Can Energy Efficiency Save the Economy?

Losing money causes anyone to question their place in their own life, their status and their family role, their own identity. It’s not a good thing. And when an entire nation loses money these same doubts arise. Who are we as a people? Are we one people anymore? What is our place among the global nations? Is our status as global leader and source of financial stability secure? These questions come at a time of great strain in the American project.

Dwindling resources cause anyone to circle the wagons and protect their own. So is it surprising that we are now divided into so many fragmented groups? Tax vs. no tax, haves vs. have nots, unions vs. management and hostile state governments, energy users and energy producers. How can we find our way through this divisive time and retain our nationhood - our identity as a freedom-loving and a caring society?

The answer could be found in energy efficiency. Making an end run around shortage and limitations, energy efficiency finds value where there was none. The low-hanging fruit of energy crisis opportunities, energy efficiency allows the homeowner to save on his power bill, the plant manager to gain productivity increases without increased costs. Energy efficiency can relieve the pressure on state governments to maintain their physical plant. Energy efficiency creates more to go around where there was less.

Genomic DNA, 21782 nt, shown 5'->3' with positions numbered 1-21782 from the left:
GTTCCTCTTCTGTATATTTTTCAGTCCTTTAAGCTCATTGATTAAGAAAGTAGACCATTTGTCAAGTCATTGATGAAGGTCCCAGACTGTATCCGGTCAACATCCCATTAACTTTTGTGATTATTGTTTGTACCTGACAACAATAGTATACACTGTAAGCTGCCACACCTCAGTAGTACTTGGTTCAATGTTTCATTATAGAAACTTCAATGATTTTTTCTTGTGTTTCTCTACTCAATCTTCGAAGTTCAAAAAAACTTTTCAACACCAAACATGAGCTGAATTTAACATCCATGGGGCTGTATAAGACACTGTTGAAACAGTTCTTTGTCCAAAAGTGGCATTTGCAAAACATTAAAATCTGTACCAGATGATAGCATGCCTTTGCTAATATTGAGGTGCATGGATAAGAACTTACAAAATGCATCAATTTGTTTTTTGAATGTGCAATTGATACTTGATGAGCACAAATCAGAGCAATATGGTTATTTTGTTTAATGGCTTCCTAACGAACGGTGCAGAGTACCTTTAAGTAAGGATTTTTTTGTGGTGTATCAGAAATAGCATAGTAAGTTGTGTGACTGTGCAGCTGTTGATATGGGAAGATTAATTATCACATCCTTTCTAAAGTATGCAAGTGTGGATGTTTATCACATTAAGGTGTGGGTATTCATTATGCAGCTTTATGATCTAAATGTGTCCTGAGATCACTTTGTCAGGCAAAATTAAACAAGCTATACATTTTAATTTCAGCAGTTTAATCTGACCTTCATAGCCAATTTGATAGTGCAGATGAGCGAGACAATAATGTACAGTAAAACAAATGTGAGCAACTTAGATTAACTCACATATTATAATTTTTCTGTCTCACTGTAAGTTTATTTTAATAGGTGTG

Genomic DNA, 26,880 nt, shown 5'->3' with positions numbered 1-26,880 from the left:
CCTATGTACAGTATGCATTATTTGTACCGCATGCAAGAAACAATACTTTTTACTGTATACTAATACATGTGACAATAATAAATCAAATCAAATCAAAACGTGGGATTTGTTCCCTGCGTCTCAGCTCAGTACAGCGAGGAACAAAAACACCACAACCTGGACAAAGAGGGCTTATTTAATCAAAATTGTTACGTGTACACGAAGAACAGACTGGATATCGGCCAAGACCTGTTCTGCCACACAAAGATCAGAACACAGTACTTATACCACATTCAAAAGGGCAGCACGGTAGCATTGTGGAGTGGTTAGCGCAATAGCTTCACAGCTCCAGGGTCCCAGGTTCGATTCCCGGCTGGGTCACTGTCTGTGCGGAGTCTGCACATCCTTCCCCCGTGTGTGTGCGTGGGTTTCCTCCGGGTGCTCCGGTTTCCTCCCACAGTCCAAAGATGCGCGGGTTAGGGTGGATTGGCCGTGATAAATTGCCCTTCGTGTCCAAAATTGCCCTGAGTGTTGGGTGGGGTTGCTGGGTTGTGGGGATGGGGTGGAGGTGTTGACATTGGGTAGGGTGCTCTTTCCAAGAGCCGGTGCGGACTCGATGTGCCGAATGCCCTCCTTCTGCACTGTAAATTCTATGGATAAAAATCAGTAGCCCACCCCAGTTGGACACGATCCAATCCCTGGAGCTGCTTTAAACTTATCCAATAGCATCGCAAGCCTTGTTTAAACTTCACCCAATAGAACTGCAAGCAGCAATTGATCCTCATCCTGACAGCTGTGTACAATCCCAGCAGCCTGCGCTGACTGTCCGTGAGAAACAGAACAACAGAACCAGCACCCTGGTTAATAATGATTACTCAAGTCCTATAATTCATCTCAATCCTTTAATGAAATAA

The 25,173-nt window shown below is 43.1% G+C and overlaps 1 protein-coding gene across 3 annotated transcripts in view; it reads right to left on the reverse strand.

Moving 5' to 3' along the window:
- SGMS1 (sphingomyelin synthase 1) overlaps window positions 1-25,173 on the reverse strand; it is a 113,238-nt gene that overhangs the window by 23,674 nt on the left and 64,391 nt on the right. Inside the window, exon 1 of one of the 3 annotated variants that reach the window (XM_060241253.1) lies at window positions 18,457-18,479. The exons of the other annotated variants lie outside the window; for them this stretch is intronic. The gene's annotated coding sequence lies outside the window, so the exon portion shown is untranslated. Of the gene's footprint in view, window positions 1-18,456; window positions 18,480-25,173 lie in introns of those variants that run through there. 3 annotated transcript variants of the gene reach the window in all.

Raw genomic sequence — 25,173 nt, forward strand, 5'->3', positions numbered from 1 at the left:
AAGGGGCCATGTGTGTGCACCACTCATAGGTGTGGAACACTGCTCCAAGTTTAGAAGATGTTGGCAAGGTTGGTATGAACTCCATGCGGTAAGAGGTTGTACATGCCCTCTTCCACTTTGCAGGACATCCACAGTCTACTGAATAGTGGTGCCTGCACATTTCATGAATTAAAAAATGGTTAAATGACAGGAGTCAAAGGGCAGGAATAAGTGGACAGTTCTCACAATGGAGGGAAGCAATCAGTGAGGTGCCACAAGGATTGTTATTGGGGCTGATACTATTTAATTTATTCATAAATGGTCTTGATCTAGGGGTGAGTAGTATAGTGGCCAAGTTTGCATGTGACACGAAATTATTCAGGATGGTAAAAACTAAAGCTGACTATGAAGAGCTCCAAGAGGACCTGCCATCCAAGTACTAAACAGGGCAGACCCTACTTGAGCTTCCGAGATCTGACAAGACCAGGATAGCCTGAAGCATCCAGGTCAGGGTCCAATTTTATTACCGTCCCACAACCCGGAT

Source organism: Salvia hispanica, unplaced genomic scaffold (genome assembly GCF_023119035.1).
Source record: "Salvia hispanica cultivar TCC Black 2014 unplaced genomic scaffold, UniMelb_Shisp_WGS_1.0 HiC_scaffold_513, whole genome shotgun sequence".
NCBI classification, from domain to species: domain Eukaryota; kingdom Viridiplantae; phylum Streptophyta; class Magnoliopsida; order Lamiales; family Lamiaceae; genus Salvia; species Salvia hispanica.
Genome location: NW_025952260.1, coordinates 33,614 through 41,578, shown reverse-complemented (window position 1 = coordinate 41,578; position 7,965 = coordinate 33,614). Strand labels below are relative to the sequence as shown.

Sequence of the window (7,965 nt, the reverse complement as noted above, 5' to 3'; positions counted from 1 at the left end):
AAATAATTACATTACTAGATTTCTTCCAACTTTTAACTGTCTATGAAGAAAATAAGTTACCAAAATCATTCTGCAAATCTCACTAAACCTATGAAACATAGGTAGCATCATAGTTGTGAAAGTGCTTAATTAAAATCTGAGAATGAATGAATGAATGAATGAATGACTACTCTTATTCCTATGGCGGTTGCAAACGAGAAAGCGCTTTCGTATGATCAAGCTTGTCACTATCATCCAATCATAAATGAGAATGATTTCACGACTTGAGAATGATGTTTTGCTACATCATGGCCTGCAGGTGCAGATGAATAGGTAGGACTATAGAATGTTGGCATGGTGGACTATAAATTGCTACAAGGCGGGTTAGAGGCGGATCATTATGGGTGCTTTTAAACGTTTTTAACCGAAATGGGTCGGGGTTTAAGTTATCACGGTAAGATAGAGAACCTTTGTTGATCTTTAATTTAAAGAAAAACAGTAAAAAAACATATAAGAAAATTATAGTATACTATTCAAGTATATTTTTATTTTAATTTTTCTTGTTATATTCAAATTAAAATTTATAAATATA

The transition to an energy efficient economy won't come overnight. Individuals can buy more ENERGY STAR qualified products, insulate their homes, consider solar power installations. Businesses can ensure that their commercial vehicles run at the highest possible fuel economy. School districts can encourage children to turn off all unnecessary lights and inspire their students to bring the lesson home.

Energy efficiency isn't the only answer to solving the crisis of economies operating on the basis of debt and insufficient revenue to cover their expenses. But it can contribute a great deal towards lowering costs nationally. A recent survey by the Consumer Electronics Association shows consumer receptivity towards energy efficiency. 92% of the 1,254 adults surveyed turned off the lights when they left a room; 64% choose energy-efficient electronics when shopping. 63% shut down their computer when it was not in use. And most important, 85% considered the energy consumption of a product an important purchasing decision factor.

The largest opportunity for energy consumption reduction, the most inexpensive resource, the easiest resource to implement, energy efficiency is a renewable energy source - its potential never runs out. And the remarkable thing is that it starts with "little" changes - duct sealing, turning off unneeded appliances, the use of programmable thermostats - all these small steps taken at the residential level can add up to a meaningful reduction in America's energy consumption, freeing resources for better, nation-building and enriching purposes. Perhaps a meaningful energy efficiency movement can reduce the fear of dwindling resources and temper the extreme political voices dominating the national debate.


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I am a Seattle-based writer. Energy efficiency and the achievement of human potential are my goals. I have worked as a legislative aide and a database manager, and recently started building a money- and energy-saving household goods online store featuring sensible and affordable home environment solutions including ENERGY STAR qualified products. Contact: Twitter: @Greenbespoke @SaveWattsatHome